2011 Kawasaki Ninja 1000

Text: Florian Neuhauser • Photography: Kawasaki, USA

Most young riders, and surely many seasoned riders as well, want the ultimate sportbike - they want to feel like a MotoGP racer. Of course, in reality, a motorcycle that's been specifically designed for the track isn't the most practical on the street. Kawasaki engineers took this into account and produced a very capable, purpose-built sportbike for the street.

When I first saw the new Ninja 1000, the styling deceived me. The full fairing, sleek aerodynamics, the two-piece seat, and the 6-spoke wheels all indicate a sportbike, yet once straddled, I got a very different story from the relaxed seating position. The heat dissipating bodywork stands out and is difficult to overlook. The front part of the fairing directs oncoming air outward, and the mid-section fairing directs the hot air from the engine outward as well. The slimmer fairing design provides increased comfort from both wind protection and engine heat, making the Ninja 1000 very street friendly.


Firing up this engine in the morning will bring joy to any motorcycle enthusiast. Even at idle, it sounds like a jet engine. The 1,043cc inline-four with DFI offers serious torque in an accessible range. As soon as I rolled on the throttle, I had more than enough power with the low-mid range performance – along the Pacific Coast Highway, the needle pointed mostly between 4,000 and 7,000 rpm. At around 7,000 rpm, there’s a distinctive power kick, as that’s where the maximum torque is. And the steady roar of the engine is a sound that few motorcycles can match. From idle to redline, the Ninja 1000 performs smoothly and with control, harnessing the open-class power. Yet for all of its power, due to a secondary engine balancer, no noticeable vibrations crept up my feet, seat, or hands throughout the entire day.


The high performance, aluminum twin-tube frame is compact and lightweight, yet highly rigid. The front suspension consists of a fully adjustable, 41mm inverted Showa fork, whereas the rear back-link horizontal suspension allows rebound and preload adjustments. Aggressive, but plush best describes the suspension. In the hills behind San Francisco, we encountered every type of road surface, and the Ninja 1000 superbly handled them all. Cracks and bumps in the middle of a curve, washboard-like asphalt, and even wet pine needle-covered roads were no problem. Shifting was smooth, with no false neutrals. The clutch isn’t difficult to engage, and it allowed me to use just one or two fingers. With such a powerful engine and well-tuned suspension, the brakes don’t fall far from the sportbike tree. The 300mm front petal-type brake discs are gripped by opposed four-piston radial-mount calipers, providing superb braking power. The radial pump master cylinder contributes to better braking feel. The rear brake is a single-piston, pin-slide caliper around a 250mm petal-type disc. The caliper is mounted below the swingarm and located by a torque rod.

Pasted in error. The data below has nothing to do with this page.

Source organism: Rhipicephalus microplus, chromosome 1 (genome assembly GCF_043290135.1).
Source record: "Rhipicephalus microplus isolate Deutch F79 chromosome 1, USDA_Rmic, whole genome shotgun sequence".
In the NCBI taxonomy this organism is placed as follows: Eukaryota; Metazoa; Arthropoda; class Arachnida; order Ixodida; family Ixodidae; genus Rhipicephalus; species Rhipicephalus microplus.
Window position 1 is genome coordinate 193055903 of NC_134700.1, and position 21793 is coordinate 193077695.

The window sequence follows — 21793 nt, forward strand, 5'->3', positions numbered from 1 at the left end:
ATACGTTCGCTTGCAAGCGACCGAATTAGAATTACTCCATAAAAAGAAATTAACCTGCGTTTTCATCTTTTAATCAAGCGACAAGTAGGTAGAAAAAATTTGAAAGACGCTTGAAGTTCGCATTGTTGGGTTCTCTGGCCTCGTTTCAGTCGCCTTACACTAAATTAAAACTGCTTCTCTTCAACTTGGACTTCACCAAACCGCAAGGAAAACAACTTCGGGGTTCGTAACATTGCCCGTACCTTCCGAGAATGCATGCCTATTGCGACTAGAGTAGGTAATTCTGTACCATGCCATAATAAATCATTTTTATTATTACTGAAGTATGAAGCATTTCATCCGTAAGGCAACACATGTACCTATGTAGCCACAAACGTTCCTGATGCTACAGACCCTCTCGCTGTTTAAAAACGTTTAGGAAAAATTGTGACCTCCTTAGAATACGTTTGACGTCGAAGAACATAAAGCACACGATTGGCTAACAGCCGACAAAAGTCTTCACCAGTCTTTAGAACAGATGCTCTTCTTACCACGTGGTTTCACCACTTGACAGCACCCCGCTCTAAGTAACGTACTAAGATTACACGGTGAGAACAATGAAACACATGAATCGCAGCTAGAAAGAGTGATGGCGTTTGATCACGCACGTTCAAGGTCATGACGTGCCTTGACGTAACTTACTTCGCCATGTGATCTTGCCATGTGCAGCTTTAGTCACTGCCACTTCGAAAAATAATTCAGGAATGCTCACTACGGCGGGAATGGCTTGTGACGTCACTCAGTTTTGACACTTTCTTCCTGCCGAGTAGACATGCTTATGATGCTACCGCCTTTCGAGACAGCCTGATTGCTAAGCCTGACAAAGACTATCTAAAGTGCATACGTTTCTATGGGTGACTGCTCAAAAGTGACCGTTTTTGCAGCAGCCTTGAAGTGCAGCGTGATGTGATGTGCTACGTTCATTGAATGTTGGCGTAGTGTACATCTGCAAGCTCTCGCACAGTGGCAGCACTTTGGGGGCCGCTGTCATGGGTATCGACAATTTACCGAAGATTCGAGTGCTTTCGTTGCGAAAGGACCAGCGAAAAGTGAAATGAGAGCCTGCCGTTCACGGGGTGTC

Although the Ninja 1000 looks aggressive standing by itself, the seat features a relaxed riding position for all-day comfort. A great addition is the adjustable windshield, which offers three settings. A lever inside the fairing has to be manually pulled, while simultaneously raising or lowering the windshield with the other hand. Definitely not for on-the-fly adjustments. With my 6’2" frame, the middle position proved best for me.

I found the seat width to be spot-on, if leaning a bit toward the “too-narrow” spectrum. This capable touring machine also offers improved comfort for the passenger. Dampers underneath the rear seat reduce vibrations and passenger grab rails enhance security. The one-piece aluminum sub-frame adds storage under the seat, while also strengthening the motorcycle as a whole and making it more stable. One cause for concern is the placement of the passenger footpegs, which are positioned directly atop the exhaust pipes. After the engine had been running for a while, I placed my hand on the pegs and didn’t feel any excessive heat. The heat shield seems reliable, but a real-life passenger would know best.


Kawasaki was still working on accessories at the time of the intro, but side cases and a topcase are almost ready for market. The side cases are the same that are offered on the Versys, with each holding about nine gallons. Heated grips will also be available at a later time.

Overall Impression

The Ninja 1000 is a very fun machine on the road and it’s a bike that performs well for sport riding, commuting, and sport-touring. The exciting sporty handling, smooth and stable power, and all-day comfort clearly make this bike appealing to all age groups. For better touring use, though, the features of the instrument panel should include more than just the analog tachometer and the digital speedometer, fuel gauge, clock, and dual trip meters. Average speed, fuel range until empty, estimated miles per gallon, and outside temperature would be nice additions. The Ninja 1000 has 10 percent more horsepower, and 65 percent more torque than the track-oriented ZX-6R, and virtually the same torque as the ZX-10R. With the looks and acceleration of a sportbike, but with the comfort of a sport-touring machine, this model is bound for greatness. I enjoyed the flexible and fast accelerating, carving up twisties, and swallowing every road bump thrown at me. One of the best parts, though, was walking away at the end of the day upright, without having to loosen up the wrists.